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At present, the development of new drugs for the treatment of diseases such as cancer, is slow and expensive. It is estimated that of every ten drugs that enter clinical trials, only one will reach the marketplace. A dropout rate of this magnitude, with its associated human and financial costs, would not be tolerated in any other industry. This dropout rate is directly attributable to present technology's inability to quickly determine how effectively a drug is working, to accurately predict what will happen in the human body based on results of tests in the laboratory, and to determine variations in drug response from one person to another. Two projects in which mathematical modelling is being being used to develop effective anti-cancer drug therapies are in progress:

1) The modelling and analysis of the pharmacodynamics of anti-cancer drugs (with Cyclacel Ltd.) All disease processes and all drug effects, leave a "fingerprint" in the complex pattern of proteins in the blood. If these fingerprints could be accurately interpreted, then a simple and quick blood test would provide clear and precise information about the progression of disease and the effectiveness of drugs.

All cells in the body have a switch, which if activated, causes the cell to die. Apoptosis or "programmed cell-death" is very important in maintaining a proper balance of healthy cells. Anti-cancer drugs often work by triggering one of the cell-death switches. This involves the activation of a family of molecules in the cell called caspases, which in turn, activate irreversible cellular damage and finally cell death. The by-products of this cell death process are released into the blood. The normal levels of these by-products are very low, and increases are seen when tumour cells are being destroyed by drugs. Hence, provided a detailed understanding can be obtained of how the concentration of these bi-products in the blood relates to cell death, then a simple blood test could quickly and easily determine whether a given anti-cancer drug is killing cancer cells in the tested patient. (At present, the patient often has to wait weeks or even months to see if a drug is working. If it is not, it is unfortunately often too late to change the treatment).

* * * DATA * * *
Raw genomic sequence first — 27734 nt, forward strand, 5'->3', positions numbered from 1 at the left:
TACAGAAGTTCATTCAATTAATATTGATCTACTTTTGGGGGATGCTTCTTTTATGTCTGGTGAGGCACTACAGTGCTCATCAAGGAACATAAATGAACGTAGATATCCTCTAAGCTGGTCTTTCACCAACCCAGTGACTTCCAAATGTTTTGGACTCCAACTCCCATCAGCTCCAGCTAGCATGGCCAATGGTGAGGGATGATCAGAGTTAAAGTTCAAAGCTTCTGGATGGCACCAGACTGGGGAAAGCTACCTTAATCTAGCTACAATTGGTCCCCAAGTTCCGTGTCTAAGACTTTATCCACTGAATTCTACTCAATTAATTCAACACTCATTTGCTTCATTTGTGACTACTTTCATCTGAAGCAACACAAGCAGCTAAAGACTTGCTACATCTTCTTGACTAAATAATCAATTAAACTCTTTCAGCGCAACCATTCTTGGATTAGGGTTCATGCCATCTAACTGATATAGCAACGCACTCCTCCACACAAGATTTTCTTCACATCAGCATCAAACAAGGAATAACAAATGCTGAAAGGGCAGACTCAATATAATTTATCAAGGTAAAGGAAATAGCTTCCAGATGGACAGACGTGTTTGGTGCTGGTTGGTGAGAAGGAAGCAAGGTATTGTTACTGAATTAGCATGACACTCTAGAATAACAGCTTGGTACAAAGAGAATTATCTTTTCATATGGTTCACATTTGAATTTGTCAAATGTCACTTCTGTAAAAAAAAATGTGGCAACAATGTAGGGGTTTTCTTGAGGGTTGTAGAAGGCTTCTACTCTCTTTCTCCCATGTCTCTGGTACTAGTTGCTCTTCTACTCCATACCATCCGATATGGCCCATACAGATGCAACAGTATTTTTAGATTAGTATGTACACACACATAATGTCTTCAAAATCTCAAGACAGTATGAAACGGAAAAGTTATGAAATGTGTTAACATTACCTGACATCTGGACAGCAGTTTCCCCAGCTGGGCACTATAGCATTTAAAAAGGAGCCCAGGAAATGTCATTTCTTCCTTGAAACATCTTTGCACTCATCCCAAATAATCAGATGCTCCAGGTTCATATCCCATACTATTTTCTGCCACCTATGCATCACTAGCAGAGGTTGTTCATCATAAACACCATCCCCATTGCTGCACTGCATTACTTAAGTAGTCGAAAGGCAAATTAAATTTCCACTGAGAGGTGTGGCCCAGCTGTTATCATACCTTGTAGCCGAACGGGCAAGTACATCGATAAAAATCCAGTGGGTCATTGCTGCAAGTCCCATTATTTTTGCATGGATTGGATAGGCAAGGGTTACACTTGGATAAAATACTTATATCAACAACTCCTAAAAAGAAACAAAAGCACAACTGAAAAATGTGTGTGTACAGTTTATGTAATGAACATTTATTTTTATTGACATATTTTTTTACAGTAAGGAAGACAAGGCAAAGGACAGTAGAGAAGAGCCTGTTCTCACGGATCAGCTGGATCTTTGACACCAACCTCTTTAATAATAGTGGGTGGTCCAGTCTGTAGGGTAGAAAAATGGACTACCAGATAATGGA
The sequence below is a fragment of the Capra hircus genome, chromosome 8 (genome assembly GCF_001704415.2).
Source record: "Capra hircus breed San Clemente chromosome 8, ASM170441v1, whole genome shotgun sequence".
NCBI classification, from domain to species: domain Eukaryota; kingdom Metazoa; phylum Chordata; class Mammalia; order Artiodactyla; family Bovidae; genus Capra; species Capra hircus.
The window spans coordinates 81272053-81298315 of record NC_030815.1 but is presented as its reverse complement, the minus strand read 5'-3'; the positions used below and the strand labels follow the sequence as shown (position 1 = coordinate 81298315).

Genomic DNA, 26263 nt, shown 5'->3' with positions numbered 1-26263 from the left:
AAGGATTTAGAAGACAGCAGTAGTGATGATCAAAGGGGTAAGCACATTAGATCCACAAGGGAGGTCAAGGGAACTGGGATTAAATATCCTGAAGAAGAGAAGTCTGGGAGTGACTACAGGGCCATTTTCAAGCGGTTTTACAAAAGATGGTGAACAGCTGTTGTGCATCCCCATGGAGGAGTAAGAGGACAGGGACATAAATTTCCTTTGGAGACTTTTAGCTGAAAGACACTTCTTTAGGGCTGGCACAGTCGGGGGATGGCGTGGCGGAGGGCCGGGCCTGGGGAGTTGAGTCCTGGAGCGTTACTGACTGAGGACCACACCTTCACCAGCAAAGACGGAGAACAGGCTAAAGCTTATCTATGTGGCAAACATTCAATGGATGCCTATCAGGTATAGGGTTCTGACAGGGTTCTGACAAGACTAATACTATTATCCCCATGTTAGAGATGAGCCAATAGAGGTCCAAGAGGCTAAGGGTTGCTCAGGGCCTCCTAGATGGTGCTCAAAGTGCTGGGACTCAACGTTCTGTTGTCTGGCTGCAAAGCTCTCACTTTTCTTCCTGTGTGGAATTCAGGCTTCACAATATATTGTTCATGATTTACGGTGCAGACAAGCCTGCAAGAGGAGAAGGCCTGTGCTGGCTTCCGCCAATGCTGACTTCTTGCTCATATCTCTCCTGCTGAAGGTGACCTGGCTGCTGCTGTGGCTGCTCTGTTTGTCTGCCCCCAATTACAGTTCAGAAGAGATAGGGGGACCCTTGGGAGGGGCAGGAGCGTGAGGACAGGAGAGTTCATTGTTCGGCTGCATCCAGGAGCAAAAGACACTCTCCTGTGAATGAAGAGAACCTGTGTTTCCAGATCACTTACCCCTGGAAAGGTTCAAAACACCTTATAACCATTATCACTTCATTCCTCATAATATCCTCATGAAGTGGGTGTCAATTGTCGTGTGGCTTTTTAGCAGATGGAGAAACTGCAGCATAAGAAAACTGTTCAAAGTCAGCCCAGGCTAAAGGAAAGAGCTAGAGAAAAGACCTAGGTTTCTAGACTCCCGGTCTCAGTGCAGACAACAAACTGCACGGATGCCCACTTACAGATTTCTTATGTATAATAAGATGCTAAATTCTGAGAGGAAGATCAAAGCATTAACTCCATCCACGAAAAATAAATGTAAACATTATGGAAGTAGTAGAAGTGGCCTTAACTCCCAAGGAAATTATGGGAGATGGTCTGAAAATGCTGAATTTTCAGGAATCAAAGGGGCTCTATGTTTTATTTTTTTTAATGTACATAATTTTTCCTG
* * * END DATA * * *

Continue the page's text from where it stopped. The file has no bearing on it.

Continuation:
The classic approach to testing drugs in humans is based on pharmacokinetics i.e. how widely a drug is distributed in the body, its peak concentration in the blood and how rapidly is it eliminated. What pharmacokinetic measurements do not provide, however, is any indication of how effectively the drug is working: this is what is called pharmacodynamics. In some cases it is possible to infer drug effect from drug concentration. When these conditions are not met, then the relationship is not clear and therefore the usefulness of traditional pharmacokinetic modelling is limited. In these cases pharmacodynamic data and modelling is vital. Cyclacel Ltd. are developing a range of range anti-cancer drugs that act by perturbing the cell cycle (the sequence of events leading to cell division). To fully understand how these drugs work, requires quantitative models of this complex interactive system, an understanding of how the drug dose (concentration and timing) relates to drug effects and how these effects can be quickly and simply measured in a given patient. We are working closely with Cyclacel to develop novel mathematical models to obtain a better understanding of the link between anti-cancer drugs, cell-death and by-product concentration in the blood. This work will assist in the development of a simple and quick diagnostic tool with which to test the effectiveness of anti-cancer drugs. This diagnostic tool could help to devise useful drug combinations, to individualise treatment for a specific patient and in the long term, could be used to predict the efficacy of an experimental treatment without the need to wait many months for a measurable outcome.